We invite you to nominate examples of innovation and excellence in your organisation that have made a real difference to your patients and staff.

3.44pm In supermarkets, shoppers now order goods online or do all the work at the checkout. To enable a similar revolution in healthcare there needs to be much better logistical support for patients managing their own care, says Mark Britnell, partner and head of health for Europe, KPMG LLP.

2.59pm Kingsley Manning, chair of the Health and Social Care Information Centre, HSCIC non-executive director Sir Nick Partridge and Tim Kelsey, NHS England’s national director for patients and information are appearing in front of the health select commitee about the handling of NHS patient data.

Click here to watch their appearance live.

2.47pm A majority of people would be prepared to pay more tax to support the NHS, and would not mind if services were provided by the NHS or private company as long as they remain free at the point of delivery, a ComRes survey carried for The Independent has found.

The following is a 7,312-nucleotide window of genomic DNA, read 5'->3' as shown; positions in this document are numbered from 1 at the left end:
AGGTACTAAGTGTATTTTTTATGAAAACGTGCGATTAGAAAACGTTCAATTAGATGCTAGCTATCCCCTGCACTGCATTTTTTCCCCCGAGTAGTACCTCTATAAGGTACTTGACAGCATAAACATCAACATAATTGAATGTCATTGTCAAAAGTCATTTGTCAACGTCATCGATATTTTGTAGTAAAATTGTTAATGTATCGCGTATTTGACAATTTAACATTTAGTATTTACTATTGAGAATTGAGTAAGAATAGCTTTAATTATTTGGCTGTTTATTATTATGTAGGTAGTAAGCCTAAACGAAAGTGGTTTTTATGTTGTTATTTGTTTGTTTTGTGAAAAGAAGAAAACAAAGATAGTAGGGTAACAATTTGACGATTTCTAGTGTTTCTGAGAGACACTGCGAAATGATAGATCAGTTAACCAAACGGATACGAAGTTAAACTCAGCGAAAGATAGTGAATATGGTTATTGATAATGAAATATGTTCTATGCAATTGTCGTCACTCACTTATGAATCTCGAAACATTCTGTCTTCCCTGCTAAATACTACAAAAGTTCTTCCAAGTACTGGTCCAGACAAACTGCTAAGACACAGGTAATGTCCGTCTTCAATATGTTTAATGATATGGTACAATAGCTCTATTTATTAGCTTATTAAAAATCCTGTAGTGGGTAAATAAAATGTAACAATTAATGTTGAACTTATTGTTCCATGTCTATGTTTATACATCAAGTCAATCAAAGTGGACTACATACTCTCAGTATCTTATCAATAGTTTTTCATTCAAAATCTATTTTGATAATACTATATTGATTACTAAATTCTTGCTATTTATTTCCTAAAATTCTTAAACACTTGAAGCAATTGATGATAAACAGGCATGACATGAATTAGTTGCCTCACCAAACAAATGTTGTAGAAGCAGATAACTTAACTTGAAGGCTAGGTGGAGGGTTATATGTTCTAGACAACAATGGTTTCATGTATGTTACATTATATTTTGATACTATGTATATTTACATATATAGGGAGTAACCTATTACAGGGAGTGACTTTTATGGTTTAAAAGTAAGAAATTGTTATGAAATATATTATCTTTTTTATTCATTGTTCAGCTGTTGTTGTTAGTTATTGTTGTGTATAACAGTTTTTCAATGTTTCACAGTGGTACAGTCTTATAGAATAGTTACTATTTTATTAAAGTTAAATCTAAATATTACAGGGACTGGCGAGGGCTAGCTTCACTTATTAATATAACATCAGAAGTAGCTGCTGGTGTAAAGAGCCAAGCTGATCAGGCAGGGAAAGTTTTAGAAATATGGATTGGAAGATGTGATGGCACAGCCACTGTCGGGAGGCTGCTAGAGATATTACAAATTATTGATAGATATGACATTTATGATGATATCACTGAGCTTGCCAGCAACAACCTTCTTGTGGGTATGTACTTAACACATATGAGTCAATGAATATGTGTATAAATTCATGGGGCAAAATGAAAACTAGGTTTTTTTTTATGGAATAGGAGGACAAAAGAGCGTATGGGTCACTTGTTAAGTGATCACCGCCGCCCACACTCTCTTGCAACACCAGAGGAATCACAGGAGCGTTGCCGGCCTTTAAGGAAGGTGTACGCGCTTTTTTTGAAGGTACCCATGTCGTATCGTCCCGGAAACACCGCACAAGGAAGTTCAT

2.23pm The Times reports on NHS England’s national director for acute episodes of care suggesting that people need to accept changes made within the NHS more readily.

Professor Keith Willet has claimed that thousands of patients have died unnecessarily due to reluctance among both the public and doctors to accept previous

2.08pm In The Daily Mail, diabetes sufferers who are over the age of fifty are better off controlling their disease with lifestyle changes rather than regulating blood sugar levels with insulin injections, researchers from University College London and the University of Michigan claim.